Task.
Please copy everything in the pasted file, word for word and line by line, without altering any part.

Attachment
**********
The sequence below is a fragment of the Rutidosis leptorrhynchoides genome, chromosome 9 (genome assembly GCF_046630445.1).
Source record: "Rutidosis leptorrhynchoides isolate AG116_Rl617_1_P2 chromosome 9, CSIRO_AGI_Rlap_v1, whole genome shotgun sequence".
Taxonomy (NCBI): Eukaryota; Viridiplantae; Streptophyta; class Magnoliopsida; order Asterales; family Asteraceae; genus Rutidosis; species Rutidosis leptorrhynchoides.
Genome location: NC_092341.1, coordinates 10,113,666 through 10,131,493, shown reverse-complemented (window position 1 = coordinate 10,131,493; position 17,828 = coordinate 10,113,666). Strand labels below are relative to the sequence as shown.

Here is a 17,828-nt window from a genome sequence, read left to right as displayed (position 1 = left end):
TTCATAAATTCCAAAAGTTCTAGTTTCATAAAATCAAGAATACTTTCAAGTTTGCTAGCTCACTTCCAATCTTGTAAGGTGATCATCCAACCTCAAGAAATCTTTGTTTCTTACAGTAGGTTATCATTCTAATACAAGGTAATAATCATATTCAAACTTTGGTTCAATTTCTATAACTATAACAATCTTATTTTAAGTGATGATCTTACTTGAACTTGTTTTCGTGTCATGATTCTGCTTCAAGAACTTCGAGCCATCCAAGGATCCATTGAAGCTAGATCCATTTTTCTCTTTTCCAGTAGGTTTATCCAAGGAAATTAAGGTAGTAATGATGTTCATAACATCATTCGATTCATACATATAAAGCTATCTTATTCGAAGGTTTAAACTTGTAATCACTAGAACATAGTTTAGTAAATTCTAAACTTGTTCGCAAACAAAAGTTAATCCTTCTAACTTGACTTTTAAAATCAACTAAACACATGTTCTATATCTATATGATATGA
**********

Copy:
The sequence below is a fragment of the Rutidosis leptorrhynchoides genome, chromosome 9 (genome assembly GCF_046630445.1).
Source record: "Rutidosis leptorrhynchoides isolate AG116_Rl617_1_P2 chromosome 9, CSIRO_AGI_Rlap_v1, whole genome shotgun sequence".
Taxonomy (NCBI): Eukaryota; Viridiplantae; Streptophyta; class Magnoliopsida; order Asterales; family Asteraceae; genus Rutidosis; species Rutidosis leptorrhynchoides.
Genome location: NC_092341.1, coordinates 10,113,666 through 10,131,493, shown reverse-complemented (window position 1 = coordinate 10,131,493; position 17,828 = coordinate 10,113,666). Strand labels below are relative to the sequence as shown.

Here is a 17,828-nt window from a genome sequence, read left to right as displayed (position 1 = left end):
TTCATAAATTCCAAAAGTTCTAGTTTCATAAAATCAAGAATACTTTCAAGTTTGCTAGCTCACTTCCAATCTTGTAAGGTGATCATCCAACCTCAAGAAATCTTTGTTTCTTACAGTAGGTTATCATTCTAATACAAGGTAATAATCATATTCAAACTTTGGTTCAATTTCTATAACTATAACAATCTTATTTTAAGTGATGATCTTACTTGAACTTGTTTTCGTGTCATGATTCTGCTTCAAGAACTTCGAGCCATCCAAGGATCCATTGAAGCTAGATCCATTTTTCTCTTTTCCAGTAGGTTTATCCAAGGAAATTAAGGTAGTAATGATGTTCATAACATCATTCGATTCATACATATAAAGCTATCTTATTCGAAGGTTTAAACTTGTAATCACTAGAACATAGTTTAGTAAATTCTAAACTTGTTCGCAAACAAAAGTTAATCCTTCTAACTTGACTTTTAAAATCAACTAAACACATGTTCTATATCTATATGATATGA